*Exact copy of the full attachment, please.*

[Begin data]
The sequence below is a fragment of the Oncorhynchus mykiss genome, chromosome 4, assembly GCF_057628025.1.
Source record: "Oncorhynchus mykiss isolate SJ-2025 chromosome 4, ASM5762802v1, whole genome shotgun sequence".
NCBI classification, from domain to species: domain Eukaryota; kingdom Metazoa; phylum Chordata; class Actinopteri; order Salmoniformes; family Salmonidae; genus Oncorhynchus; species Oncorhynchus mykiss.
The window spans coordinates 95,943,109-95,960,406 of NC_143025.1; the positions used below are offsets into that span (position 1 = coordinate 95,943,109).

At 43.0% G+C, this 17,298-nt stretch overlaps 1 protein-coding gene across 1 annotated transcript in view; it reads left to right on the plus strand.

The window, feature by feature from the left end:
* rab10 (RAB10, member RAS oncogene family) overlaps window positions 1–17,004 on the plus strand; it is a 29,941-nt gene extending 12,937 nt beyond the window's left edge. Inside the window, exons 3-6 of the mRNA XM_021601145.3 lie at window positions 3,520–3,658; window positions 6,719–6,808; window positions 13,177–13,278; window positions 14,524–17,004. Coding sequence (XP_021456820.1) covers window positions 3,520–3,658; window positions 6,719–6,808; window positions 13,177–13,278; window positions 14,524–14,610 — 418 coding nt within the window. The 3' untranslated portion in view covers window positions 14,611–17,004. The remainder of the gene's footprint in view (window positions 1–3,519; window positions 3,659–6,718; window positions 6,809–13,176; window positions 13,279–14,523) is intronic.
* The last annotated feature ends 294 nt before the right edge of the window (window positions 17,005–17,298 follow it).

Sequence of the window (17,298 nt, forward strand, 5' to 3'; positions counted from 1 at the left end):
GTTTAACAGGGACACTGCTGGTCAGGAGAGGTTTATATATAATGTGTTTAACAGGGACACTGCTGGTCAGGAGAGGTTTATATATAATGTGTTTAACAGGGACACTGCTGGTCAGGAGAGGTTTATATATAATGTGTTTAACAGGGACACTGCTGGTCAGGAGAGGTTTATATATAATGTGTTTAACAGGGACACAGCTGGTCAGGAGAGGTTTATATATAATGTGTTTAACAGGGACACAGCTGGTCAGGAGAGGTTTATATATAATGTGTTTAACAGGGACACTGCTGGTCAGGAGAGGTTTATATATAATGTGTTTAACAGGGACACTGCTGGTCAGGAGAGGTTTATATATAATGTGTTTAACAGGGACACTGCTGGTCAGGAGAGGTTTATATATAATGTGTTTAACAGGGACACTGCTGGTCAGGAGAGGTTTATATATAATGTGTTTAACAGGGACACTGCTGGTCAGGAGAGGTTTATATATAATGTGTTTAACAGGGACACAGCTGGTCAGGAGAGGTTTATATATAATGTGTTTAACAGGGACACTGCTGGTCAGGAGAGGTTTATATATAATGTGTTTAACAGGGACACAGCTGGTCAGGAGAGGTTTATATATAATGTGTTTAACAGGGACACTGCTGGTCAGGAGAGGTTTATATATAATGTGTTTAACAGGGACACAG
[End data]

The sequence below is a fragment of the Oncorhynchus mykiss genome, chromosome 4, assembly GCF_057628025.1.
Source record: "Oncorhynchus mykiss isolate SJ-2025 chromosome 4, ASM5762802v1, whole genome shotgun sequence".
NCBI classification, from domain to species: domain Eukaryota; kingdom Metazoa; phylum Chordata; class Actinopteri; order Salmoniformes; family Salmonidae; genus Oncorhynchus; species Oncorhynchus mykiss.
The window spans coordinates 95,943,109-95,960,406 of NC_143025.1; the positions used below are offsets into that span (position 1 = coordinate 95,943,109).

At 43.0% G+C, this 17,298-nt stretch overlaps 1 protein-coding gene across 1 annotated transcript in view; it reads left to right on the plus strand.

The window, feature by feature from the left end:
* rab10 (RAB10, member RAS oncogene family) overlaps window positions 1–17,004 on the plus strand; it is a 29,941-nt gene extending 12,937 nt beyond the window's left edge. Inside the window, exons 3-6 of the mRNA XM_021601145.3 lie at window positions 3,520–3,658; window positions 6,719–6,808; window positions 13,177–13,278; window positions 14,524–17,004. Coding sequence (XP_021456820.1) covers window positions 3,520–3,658; window positions 6,719–6,808; window positions 13,177–13,278; window positions 14,524–14,610 — 418 coding nt within the window. The 3' untranslated portion in view covers window positions 14,611–17,004. The remainder of the gene's footprint in view (window positions 1–3,519; window positions 3,659–6,718; window positions 6,809–13,176; window positions 13,279–14,523) is intronic.
* The last annotated feature ends 294 nt before the right edge of the window (window positions 17,005–17,298 follow it).

Sequence of the window (17,298 nt, forward strand, 5' to 3'; positions counted from 1 at the left end):
GTTTAACAGGGACACTGCTGGTCAGGAGAGGTTTATATATAATGTGTTTAACAGGGACACTGCTGGTCAGGAGAGGTTTATATATAATGTGTTTAACAGGGACACTGCTGGTCAGGAGAGGTTTATATATAATGTGTTTAACAGGGACACTGCTGGTCAGGAGAGGTTTATATATAATGTGTTTAACAGGGACACAGCTGGTCAGGAGAGGTTTATATATAATGTGTTTAACAGGGACACAGCTGGTCAGGAGAGGTTTATATATAATGTGTTTAACAGGGACACTGCTGGTCAGGAGAGGTTTATATATAATGTGTTTAACAGGGACACTGCTGGTCAGGAGAGGTTTATATATAATGTGTTTAACAGGGACACTGCTGGTCAGGAGAGGTTTATATATAATGTGTTTAACAGGGACACTGCTGGTCAGGAGAGGTTTATATATAATGTGTTTAACAGGGACACTGCTGGTCAGGAGAGGTTTATATATAATGTGTTTAACAGGGACACAGCTGGTCAGGAGAGGTTTATATATAATGTGTTTAACAGGGACACTGCTGGTCAGGAGAGGTTTATATATAATGTGTTTAACAGGGACACAGCTGGTCAGGAGAGGTTTATATATAATGTGTTTAACAGGGACACTGCTGGTCAGGAGAGGTTTATATATAATGTGTTTAACAGGGACACAG